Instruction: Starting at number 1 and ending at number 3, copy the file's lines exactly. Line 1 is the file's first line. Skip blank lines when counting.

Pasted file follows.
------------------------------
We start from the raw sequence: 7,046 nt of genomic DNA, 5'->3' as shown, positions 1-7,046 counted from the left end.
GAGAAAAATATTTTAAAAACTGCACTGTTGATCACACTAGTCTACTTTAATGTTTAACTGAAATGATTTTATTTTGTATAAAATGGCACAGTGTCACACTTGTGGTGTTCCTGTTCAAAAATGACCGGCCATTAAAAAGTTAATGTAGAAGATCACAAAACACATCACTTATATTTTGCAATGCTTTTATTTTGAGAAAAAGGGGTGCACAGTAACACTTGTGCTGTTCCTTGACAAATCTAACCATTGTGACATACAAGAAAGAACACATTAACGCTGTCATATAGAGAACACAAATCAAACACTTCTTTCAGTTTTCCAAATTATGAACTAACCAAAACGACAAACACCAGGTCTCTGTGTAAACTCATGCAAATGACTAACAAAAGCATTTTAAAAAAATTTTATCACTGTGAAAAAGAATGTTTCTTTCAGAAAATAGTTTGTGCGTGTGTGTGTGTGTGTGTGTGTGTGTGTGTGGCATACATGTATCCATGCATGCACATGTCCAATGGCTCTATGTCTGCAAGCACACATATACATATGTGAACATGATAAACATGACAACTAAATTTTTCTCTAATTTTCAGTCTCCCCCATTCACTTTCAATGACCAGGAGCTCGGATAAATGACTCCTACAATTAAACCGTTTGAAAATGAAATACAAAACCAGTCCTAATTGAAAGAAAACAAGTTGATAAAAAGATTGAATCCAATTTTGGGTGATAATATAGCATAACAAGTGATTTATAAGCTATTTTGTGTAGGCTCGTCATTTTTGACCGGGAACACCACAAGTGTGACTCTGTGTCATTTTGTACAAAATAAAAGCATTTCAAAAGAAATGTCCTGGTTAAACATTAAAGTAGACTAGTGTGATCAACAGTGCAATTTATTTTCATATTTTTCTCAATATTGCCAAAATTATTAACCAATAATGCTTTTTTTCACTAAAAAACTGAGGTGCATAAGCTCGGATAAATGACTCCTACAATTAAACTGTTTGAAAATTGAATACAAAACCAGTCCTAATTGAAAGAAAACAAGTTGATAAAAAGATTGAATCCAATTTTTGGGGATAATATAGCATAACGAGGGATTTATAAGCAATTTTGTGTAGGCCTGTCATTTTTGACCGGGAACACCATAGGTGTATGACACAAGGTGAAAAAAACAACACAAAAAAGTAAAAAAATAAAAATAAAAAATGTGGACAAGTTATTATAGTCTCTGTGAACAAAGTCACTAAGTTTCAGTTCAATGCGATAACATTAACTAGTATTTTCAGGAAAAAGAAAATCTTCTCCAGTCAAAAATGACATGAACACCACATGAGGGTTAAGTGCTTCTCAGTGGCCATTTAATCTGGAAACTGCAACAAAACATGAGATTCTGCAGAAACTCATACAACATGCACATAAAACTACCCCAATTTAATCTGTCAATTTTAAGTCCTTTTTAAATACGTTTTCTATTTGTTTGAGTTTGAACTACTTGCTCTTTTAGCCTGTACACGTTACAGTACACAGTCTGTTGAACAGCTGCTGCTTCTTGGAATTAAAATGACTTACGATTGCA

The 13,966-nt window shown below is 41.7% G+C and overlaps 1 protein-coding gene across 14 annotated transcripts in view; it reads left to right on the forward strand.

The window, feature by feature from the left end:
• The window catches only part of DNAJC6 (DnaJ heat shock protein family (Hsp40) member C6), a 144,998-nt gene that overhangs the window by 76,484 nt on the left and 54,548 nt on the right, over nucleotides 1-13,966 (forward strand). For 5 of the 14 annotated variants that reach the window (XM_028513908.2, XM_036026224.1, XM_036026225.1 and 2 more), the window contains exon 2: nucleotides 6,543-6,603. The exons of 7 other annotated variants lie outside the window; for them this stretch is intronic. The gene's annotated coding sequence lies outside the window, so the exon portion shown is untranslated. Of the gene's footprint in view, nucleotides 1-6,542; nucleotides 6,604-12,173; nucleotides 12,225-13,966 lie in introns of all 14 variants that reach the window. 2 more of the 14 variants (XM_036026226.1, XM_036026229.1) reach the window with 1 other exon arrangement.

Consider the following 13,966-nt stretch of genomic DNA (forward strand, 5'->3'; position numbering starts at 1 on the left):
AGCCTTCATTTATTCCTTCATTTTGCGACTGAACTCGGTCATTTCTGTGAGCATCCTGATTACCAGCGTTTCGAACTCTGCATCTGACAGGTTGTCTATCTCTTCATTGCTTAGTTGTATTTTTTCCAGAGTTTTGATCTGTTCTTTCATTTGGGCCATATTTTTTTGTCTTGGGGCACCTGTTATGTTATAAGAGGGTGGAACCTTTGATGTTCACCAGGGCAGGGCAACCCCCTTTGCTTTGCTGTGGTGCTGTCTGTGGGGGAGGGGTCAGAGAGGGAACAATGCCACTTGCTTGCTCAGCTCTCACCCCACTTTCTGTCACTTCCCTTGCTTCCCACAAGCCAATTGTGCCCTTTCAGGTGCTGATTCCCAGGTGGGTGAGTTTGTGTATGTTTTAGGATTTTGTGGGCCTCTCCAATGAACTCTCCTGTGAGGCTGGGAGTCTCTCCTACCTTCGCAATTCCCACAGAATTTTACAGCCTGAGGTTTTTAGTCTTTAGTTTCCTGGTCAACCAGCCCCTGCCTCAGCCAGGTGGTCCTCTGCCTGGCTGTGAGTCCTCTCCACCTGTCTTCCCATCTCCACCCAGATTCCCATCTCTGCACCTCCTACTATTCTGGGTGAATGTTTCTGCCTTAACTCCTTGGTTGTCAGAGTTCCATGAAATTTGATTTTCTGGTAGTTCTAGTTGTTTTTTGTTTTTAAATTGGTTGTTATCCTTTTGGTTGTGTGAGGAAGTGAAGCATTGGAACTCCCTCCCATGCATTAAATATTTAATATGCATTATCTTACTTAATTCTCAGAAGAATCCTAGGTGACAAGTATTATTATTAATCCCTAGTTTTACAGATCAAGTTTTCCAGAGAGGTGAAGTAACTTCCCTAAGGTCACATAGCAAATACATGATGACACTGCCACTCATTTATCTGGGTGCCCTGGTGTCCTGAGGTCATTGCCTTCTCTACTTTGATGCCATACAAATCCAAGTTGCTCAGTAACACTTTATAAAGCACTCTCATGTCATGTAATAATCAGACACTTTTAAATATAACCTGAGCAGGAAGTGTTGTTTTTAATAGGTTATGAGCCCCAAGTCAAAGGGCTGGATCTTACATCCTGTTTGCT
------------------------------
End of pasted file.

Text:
We start from the raw sequence: 7,046 nt of genomic DNA, 5'->3' as shown, positions 1-7,046 counted from the left end.
GAGAAAAATATTTTAAAAACTGCACTGTTGATCACACTAGTCTACTTTAATGTTTAACTGAAATGATTTTATTTTGTATAAAATGGCACAGTGTCACACTTGTGGTGTTCCTGTTCAAAAATGACCGGCCATTAAAAAGTTAATGTAGAAGATCACAAAACACATCACTTATATTTTGCAATGCTTTTATTTTGAGAAAAAGGGGTGCACAGTAACACTTGTGCTGTTCCTTGACAAATCTAACCATTGTGACATACAAGAAAGAACACATTAACGCTGTCATATAGAGAACACAAATCAAACACTTCTTTCAGTTTTCCAAATTATGAACTAACCAAAACGACAAACACCAGGTCTCTGTGTAAACTCATGCAAATGACTAACAAAAGCATTTTAAAAAAATTTTATCACTGTGAAAAAGAATGTTTCTTTCAGAAAATAGTTTGTGCGTGTGTGTGTGTGTGTGTGTGTGTGTGTGTGGCATACATGTATCCATGCATGCACATGTCCAATGGCTCTATGTCTGCAAGCACACATATACATATGTGAACATGATAAACATGACAACTAAATTTTTCTCTAATTTTCAGTCTCCCCCATTCACTTTCAATGACCAGGAGCTCGGATAAATGACTCCTACAATTAAACCGTTTGAAAATGAAATACAAAACCAGTCCTAATTGAAAGAAAACAAGTTGATAAAAAGATTGAATCCAATTTTGGGTGATAATATAGCATAACAAGTGATTTATAAGCTATTTTGTGTAGGCTCGTCATTTTTGACCGGGAACACCACAAGTGTGACTCTGTGTCATTTTGTACAAAATAAAAGCATTTCAAAAGAAATGTCCTGGTTAAACATTAAAGTAGACTAGTGTGATCAACAGTGCAATTTATTTTCATATTTTTCTCAATATTGCCAAAATTATTAACCAATAATGCTTTTTTTCACTAAAAAACTGAGGTGCATAAGCTCGGATAAATGACTCCTACAATTAAACTGTTTGAAAATTGAATACAAAACCAGTCCTAATTGAAAGAAAACAAGTTGATAAAAAGATTGAATCCAATTTTTGGGGATAATATAGCATAACGAGGGATTTATAAGCAATTTTGTGTAGGCCTGTCATTTTTGACCGGGAACACCATAGGTGTATGACACAAGGTGAAAAAAACAACACAAAAAAGTAAAAAAATAAAAATAAAAAATGTGGACAAGTTATTATAGTCTCTGTGAACAAAGTCACTAAGTTTCAGTTCAATGCGATAACATTAACTAGTATTTTCAGGAAAAAGAAAATCTTCTCCAGTCAAAAATGACATGAACACCACATGAGGGTTAAGTGCTTCTCAGTGGCCATTTAATCTGGAAACTGCAACAAAACATGAGATTCTGCAGAAACTCATACAACATGCACATAAAACTACCCCAATTTAATCTGTCAATTTTAAGTCCTTTTTAAATACGTTTTCTATTTGTTTGAGTTTGAACTACTTGCTCTTTTAGCCTGTACACGTTACAGTACACAGTCTGTTGAACAGCTGCTGCTTCTTGGAATTAAAATGACTTACGATTGCA

The 13,966-nt window shown below is 41.7% G+C and overlaps 1 protein-coding gene across 14 annotated transcripts in view; it reads left to right on the forward strand.